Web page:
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Merging Women-Men-HIV Data: Different Countries, Different Years [message #16859] Sun, 10 March 2019 17:24 Go to next message
Yawo is currently offline  Yawo
Messages: 11
Registered: February 2019
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Hello,

I am getting started on big project investigating stigmatization among those living with HIV in sub-Saharan Africa. Given the relatively low rates of testing in SSA, I needed to pool data across countries to ensure my analyses (HLM) models have enough power.

Consequently, I am pooling data from 33 countries with HIV data: Angola Benin Burkina Faso Burundi Cameroon Chad Congo Congo Democratic Republic Cote d'Ivoire Ethiopia Gabon Gambia Ghana Guinea Kenya Lesotho Liberia Malawi Mali Mozambique Namibia Niger Rwanda Senegal Sierra Leone South Africa Swaziland Tanzania Togo Uganda Zambia Zimbabwe

For some countries, like Kenya, we have HIV data for 2 years: 2003 and 2008, while for others like Zimbabwe, we have data for 2005, 2010 and 2015

So, for each country, I need to:

1. append men and women's data, then merge this with HIV test results for a specific year;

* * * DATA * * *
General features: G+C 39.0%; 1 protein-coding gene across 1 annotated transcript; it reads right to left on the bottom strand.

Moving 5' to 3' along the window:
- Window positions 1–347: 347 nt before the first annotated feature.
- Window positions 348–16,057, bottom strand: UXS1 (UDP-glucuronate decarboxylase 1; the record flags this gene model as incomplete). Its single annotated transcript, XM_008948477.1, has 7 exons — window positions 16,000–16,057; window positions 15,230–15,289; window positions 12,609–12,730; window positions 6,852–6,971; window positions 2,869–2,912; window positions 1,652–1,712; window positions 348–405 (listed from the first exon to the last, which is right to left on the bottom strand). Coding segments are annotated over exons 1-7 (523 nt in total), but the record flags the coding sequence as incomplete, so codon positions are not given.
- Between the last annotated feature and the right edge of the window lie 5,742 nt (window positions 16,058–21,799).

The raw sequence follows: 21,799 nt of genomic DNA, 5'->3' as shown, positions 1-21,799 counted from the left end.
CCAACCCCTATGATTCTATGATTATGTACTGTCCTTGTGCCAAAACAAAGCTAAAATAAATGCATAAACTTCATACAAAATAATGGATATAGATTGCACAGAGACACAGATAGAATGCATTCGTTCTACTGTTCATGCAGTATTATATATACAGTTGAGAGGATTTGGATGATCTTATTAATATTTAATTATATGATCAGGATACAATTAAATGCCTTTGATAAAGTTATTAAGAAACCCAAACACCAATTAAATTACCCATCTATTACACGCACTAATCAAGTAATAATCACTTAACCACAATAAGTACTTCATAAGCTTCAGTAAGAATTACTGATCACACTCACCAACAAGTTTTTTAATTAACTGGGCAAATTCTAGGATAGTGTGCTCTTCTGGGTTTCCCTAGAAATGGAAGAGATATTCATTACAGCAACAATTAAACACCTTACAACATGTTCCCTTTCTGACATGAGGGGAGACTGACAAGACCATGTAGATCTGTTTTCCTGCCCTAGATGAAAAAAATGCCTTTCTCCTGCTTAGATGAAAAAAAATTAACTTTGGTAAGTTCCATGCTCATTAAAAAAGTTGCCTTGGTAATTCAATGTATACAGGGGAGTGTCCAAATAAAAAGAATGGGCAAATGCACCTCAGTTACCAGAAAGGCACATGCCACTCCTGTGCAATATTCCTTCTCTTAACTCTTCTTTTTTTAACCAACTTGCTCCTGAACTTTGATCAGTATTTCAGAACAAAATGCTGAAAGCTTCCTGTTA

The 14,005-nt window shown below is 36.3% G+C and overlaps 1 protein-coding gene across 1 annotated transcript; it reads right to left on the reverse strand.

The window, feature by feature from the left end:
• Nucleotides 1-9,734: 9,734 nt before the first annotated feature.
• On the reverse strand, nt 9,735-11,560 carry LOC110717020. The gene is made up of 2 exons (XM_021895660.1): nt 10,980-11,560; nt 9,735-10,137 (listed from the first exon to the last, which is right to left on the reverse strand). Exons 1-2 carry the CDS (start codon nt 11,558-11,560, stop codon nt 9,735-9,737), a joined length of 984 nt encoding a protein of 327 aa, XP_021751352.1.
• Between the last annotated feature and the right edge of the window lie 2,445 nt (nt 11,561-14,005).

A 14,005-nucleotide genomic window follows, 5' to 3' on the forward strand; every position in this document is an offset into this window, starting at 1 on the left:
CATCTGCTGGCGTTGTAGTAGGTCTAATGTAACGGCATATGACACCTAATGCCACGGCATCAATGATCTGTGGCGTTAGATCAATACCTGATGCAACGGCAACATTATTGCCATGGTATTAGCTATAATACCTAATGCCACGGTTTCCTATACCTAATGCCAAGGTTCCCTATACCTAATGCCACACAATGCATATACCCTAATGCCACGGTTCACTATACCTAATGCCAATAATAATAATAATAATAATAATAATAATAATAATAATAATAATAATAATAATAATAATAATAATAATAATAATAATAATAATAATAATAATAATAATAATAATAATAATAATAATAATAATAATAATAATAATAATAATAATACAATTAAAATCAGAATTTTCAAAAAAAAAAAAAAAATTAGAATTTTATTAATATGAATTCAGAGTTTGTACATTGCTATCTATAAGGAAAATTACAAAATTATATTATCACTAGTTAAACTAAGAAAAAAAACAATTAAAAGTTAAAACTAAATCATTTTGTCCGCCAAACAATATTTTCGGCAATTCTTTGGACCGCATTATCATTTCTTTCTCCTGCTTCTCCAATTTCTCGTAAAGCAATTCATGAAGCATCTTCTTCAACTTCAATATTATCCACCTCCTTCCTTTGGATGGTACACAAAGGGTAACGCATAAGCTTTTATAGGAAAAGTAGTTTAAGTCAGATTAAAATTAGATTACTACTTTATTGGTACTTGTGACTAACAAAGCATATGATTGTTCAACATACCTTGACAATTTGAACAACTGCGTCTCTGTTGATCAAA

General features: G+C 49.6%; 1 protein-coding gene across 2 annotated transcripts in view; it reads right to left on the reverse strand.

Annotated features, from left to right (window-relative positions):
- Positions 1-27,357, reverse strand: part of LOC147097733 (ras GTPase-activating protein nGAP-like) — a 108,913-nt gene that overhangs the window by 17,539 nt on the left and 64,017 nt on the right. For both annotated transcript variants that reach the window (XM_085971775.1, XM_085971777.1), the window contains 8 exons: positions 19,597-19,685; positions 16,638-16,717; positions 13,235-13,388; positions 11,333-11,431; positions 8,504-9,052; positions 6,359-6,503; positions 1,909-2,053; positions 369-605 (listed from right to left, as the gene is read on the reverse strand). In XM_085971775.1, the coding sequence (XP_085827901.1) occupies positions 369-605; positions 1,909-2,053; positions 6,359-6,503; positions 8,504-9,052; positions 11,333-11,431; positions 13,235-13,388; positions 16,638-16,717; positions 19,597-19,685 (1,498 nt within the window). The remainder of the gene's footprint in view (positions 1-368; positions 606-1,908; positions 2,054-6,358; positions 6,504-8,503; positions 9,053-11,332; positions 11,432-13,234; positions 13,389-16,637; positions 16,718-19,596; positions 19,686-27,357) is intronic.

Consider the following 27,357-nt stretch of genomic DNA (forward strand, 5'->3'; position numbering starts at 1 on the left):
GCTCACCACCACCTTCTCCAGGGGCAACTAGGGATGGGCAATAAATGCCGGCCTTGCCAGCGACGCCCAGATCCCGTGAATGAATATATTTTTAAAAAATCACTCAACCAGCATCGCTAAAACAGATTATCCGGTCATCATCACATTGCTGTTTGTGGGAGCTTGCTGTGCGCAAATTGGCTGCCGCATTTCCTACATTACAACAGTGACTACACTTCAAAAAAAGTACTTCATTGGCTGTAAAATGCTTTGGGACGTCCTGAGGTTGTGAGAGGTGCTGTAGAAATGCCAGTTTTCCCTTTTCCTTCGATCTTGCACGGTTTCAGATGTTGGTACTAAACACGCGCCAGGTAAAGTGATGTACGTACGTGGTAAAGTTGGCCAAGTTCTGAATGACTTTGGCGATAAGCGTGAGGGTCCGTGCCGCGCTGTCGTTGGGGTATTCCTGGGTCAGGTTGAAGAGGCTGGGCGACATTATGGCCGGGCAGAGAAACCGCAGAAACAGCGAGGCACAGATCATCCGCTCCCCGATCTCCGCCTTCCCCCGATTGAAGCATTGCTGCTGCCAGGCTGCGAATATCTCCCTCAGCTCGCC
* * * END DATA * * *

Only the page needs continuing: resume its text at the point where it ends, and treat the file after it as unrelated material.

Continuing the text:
2. repeat the same for the next year,
3. append data of year1, year2, year3;
4. Then finally, pool all these data together to create a dataset for all countries, for all years for which they HIV data.


I have already:
a) selected a subset of variables I needed to be sure they are consistent across countries, and years; including the various survey-specific variables - stratum, psu, etc
(b) renamed the male variables, from mv* to v*;
(c) dumped all the datasets (men, women, HIV) into one main datafile, that I will use as my working directory.


Here is the process I have outlined, and I will appreciate some comments and suggestions:


/* sort Kenya2003 women's data by key variables */

use Kenya2003_Individual.data, clear
sort v001 v002 v003
save Kenya2003_women1.dta, replace

/* sort Kenya2003 men's data by key variables - note, variables already renamed from mv* to v* */
use Kenya2003_male.dta, clear
sort v001 v002 v003
save Kenya2003_male1.dta, replace

/* call Kenya2003 HIV data, rename key variables, then sort */
use Kenya2003_HIV.dta
ren hivclust v001
ren hivnumb v002
ren hivline v003
sort v001 v002 v003
save Kenya2003_HIV1.dta, replace

/* Append Kenya2003 men to women */
use Kenya2003_women1.dta, clear
append using Kenya2003_male1.dta
save KenyaWomenMen.dta, replace

/* Merge HIV data into the combined Kenya 2003 men and women file */
use KenyaWomenMen.dta, clear
sort v001 v002 v003
merge merge v001 v002 v003 using Kenya2003_HIV1.dta
save Kenya2003_HIV_MenWomen.data, replace.

/* Repeat same steps to create Kenya2008_HIV_MenWomen.data */
use Kenya2003_HIV_MenWomen.dta
append using Kenya2008_HIV_MenWomen.dta
save Kenya2003-2008_MenWomenHIV.dta, replace

Cycle the same process through all countries. At the end, append, country datasets to each other.